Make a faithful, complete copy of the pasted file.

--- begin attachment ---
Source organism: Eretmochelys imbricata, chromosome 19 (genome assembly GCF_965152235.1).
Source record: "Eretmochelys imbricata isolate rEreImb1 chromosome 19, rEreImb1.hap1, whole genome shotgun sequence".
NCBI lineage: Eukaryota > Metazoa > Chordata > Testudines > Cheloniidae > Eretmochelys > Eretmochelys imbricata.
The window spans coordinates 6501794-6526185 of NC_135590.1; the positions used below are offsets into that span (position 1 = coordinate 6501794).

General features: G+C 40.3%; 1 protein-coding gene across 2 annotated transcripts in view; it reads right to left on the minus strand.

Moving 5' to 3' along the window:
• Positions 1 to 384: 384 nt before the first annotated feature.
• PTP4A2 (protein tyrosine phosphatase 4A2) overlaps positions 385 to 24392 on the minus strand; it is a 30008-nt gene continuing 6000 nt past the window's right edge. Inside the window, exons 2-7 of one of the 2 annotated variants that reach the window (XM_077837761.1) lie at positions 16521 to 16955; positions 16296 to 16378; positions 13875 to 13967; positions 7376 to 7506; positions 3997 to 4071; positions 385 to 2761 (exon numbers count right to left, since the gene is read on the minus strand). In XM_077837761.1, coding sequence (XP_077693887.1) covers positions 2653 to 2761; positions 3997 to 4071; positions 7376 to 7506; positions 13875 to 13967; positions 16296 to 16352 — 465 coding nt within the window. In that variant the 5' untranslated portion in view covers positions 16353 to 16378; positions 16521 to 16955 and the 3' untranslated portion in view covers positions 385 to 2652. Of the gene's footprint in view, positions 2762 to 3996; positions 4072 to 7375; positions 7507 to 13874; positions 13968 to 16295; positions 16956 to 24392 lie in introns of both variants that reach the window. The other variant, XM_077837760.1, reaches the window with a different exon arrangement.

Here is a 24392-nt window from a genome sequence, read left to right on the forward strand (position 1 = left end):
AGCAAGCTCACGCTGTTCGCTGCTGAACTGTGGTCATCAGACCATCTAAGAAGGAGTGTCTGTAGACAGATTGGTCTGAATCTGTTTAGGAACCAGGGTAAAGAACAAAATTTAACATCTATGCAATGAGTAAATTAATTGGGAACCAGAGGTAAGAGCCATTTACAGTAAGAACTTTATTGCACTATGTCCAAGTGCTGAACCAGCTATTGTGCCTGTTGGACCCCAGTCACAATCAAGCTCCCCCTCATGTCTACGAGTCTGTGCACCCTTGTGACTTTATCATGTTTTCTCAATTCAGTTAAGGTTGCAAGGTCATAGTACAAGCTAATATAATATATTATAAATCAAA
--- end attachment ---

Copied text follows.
Source organism: Eretmochelys imbricata, chromosome 19 (genome assembly GCF_965152235.1).
Source record: "Eretmochelys imbricata isolate rEreImb1 chromosome 19, rEreImb1.hap1, whole genome shotgun sequence".
NCBI lineage: Eukaryota > Metazoa > Chordata > Testudines > Cheloniidae > Eretmochelys > Eretmochelys imbricata.
The window spans coordinates 6501794-6526185 of NC_135590.1; the positions used below are offsets into that span (position 1 = coordinate 6501794).

General features: G+C 40.3%; 1 protein-coding gene across 2 annotated transcripts in view; it reads right to left on the minus strand.

Moving 5' to 3' along the window:
• Positions 1 to 384: 384 nt before the first annotated feature.
• PTP4A2 (protein tyrosine phosphatase 4A2) overlaps positions 385 to 24392 on the minus strand; it is a 30008-nt gene continuing 6000 nt past the window's right edge. Inside the window, exons 2-7 of one of the 2 annotated variants that reach the window (XM_077837761.1) lie at positions 16521 to 16955; positions 16296 to 16378; positions 13875 to 13967; positions 7376 to 7506; positions 3997 to 4071; positions 385 to 2761 (exon numbers count right to left, since the gene is read on the minus strand). In XM_077837761.1, coding sequence (XP_077693887.1) covers positions 2653 to 2761; positions 3997 to 4071; positions 7376 to 7506; positions 13875 to 13967; positions 16296 to 16352 — 465 coding nt within the window. In that variant the 5' untranslated portion in view covers positions 16353 to 16378; positions 16521 to 16955 and the 3' untranslated portion in view covers positions 385 to 2652. Of the gene's footprint in view, positions 2762 to 3996; positions 4072 to 7375; positions 7507 to 13874; positions 13968 to 16295; positions 16956 to 24392 lie in introns of both variants that reach the window. The other variant, XM_077837760.1, reaches the window with a different exon arrangement.

Here is a 24392-nt window from a genome sequence, read left to right on the forward strand (position 1 = left end):
AGCAAGCTCACGCTGTTCGCTGCTGAACTGTGGTCATCAGACCATCTAAGAAGGAGTGTCTGTAGACAGATTGGTCTGAATCTGTTTAGGAACCAGGGTAAAGAACAAAATTTAACATCTATGCAATGAGTAAATTAATTGGGAACCAGAGGTAAGAGCCATTTACAGTAAGAACTTTATTGCACTATGTCCAAGTGCTGAACCAGCTATTGTGCCTGTTGGACCCCAGTCACAATCAAGCTCCCCCTCATGTCTACGAGTCTGTGCACCCTTGTGACTTTATCATGTTTTCTCAATTCAGTTAAGGTTGCAAGGTCATAGTACAAGCTAATATAATATATTATAAATCAAA